To say I signaled the driver would be an understatement. I practically threw myself in front of the cab, which screeched to a halt. The driver told me it would cost me $16 to get a ride back to my dorm. At that point, if he’d said $1,000 and I had it, I would have paid it.

So I took the only taxi ride of my life, an entire mile back to school, but at least the cab was air-conditioned and I didn’t have to carry my stuff.

I got out of the cab, paid the driver, collected my load and began the long, steaming-hot walk to my dorm room -- at least a couple of hundred feet away. I went to dump out the rest of the ice but watched water drain from the cooler instead. There was no ice left; it had all melted. My ice-cold beer was lukewarm. My records had warped from the heat. And I’d spent almost every cent I had to make it through the month.

It’s fair to say I was not the brightest bulb in the box. In fact, it’s likely I was the dimmest.

But I did learn one important lesson: Never buy more beer than you can carry.



"Common sense is not so common"

Thank you Captain Obvious!

AJ Oliver

Hey Bob - That was funny. As you so well illustrate, people who have not done their homework (or research), and rely on what is obvious "common sense" (to them), are often dead wrong - not to mention easily manipulated - and suffer negative consequences.


Re: "Never buy more beer than you can carry."

@ Mr. Russ:

The 'rest' of the story:

So what did you do the next time that you wanted beer?

You were 21 yrs. of age?

Back in the day: Warm beer was better than no beer. :)


I know in the early 70's they had 3.2 beer for 18-21 year olds, but don't remember how long that lasted till legal age went to 21 and 3.2 beer was gone. I know back then some states had legal age of 18 for drinking (Michigan for one) some had 3.2 beer (Ohio for one) and some states was 21 for drinking. I don't remember what Florida was back then... we all used to know most of the states where drinking age was 18... that was where we went on vacation or Spring Break.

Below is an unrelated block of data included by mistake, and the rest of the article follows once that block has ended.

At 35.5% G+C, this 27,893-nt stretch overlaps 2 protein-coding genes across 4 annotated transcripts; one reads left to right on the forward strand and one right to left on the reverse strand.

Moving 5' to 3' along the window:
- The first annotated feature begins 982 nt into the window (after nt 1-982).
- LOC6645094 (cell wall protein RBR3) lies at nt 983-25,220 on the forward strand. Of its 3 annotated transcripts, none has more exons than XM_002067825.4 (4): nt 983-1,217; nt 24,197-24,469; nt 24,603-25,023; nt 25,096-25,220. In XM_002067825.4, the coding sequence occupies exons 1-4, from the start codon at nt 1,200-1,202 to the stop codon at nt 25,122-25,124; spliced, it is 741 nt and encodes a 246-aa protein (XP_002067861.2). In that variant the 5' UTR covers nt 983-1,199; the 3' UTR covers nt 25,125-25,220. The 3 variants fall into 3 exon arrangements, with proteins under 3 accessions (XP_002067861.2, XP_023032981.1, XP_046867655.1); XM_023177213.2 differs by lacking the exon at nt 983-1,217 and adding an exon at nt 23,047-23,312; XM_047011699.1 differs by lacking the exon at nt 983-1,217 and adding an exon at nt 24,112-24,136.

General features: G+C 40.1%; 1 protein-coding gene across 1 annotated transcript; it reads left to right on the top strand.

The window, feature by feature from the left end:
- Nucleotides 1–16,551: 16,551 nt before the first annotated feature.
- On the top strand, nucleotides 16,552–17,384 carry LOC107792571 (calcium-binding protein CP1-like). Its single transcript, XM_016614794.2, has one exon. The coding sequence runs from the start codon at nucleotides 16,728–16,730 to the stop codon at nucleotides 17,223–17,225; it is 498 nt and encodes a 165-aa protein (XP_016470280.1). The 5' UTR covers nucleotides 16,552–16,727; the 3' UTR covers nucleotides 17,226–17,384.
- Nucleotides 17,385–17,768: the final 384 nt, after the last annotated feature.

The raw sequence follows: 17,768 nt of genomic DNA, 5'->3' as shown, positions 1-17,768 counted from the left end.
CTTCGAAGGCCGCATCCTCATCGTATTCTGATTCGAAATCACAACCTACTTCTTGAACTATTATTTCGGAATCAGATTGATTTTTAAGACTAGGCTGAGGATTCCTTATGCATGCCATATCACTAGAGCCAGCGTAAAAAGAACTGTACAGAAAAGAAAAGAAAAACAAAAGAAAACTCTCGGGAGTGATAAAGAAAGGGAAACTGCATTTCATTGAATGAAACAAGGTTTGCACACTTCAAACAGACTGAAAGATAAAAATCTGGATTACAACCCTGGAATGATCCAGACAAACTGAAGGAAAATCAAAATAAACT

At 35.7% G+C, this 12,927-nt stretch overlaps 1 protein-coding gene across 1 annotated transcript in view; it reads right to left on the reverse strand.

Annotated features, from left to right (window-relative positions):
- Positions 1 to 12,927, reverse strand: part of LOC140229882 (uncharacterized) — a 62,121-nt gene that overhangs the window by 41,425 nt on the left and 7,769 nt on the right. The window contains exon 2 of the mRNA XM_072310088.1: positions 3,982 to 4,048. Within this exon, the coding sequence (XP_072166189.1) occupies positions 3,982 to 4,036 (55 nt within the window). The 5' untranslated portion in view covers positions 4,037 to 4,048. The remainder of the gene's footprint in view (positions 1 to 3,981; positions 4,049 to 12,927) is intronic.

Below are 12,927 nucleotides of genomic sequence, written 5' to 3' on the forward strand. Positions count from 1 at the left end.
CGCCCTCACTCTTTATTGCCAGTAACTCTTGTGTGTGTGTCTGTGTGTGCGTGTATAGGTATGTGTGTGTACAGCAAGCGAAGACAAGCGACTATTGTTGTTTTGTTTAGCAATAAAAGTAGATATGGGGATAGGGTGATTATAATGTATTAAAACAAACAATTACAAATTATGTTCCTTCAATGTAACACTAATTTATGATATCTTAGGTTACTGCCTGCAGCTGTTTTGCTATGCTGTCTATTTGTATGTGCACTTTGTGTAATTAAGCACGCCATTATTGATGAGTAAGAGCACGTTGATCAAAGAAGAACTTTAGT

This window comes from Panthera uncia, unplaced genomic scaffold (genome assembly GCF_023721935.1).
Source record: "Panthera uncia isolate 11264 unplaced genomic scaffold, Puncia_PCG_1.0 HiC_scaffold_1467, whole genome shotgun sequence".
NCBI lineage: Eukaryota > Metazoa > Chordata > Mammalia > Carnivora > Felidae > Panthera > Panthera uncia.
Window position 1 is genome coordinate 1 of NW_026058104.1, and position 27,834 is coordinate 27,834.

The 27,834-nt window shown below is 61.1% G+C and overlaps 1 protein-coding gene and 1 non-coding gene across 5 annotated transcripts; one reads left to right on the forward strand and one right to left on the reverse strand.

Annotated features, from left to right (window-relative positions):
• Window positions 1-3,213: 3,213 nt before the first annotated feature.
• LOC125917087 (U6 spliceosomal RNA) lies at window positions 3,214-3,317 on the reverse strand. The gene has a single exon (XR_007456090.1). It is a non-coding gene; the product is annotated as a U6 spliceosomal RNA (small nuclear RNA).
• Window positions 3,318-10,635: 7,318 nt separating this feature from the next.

Re: "I don't remember what Florida was back then.."

In the early 70s it was 21. But many didn't card.

NY was 18 for liquor. A friend and I once drove to Buffalo and loaded up the trunk.

Do you remember "Goebel's"? 99¢ @ 6 pk. Nasty swill - but cheap!

thinkagain's picture

"back in the mid-1970s, hitchhiking was still an accepted form of transportation."

Put over 10,000 miles on my thumb one year during that time frame. Ohio, Florida, Arizona, California, Washington, Wyoming, etc... Picked up by all sorts of people, everyone from a car load of drunk Indians to a car full of blacks in a ghetto. It was a time when men of different races called each other brother.

The Hero Zone's picture
The Hero Zone

Common sense as illustrated must be earned through experience and sometimes even born from tragedy. Or rather it is only a true tragedy if nothing is ever learned from the hardship. I hope everyone lives life, chips some teeth, earns a scar, or otherwise has some stories to tell so that the next generation may be a bit better than we.

"Human beings, who are almost unique for having the ability to learn from the experience of others, are also remarkable for their apparent disinclination to do so." - Douglas Adams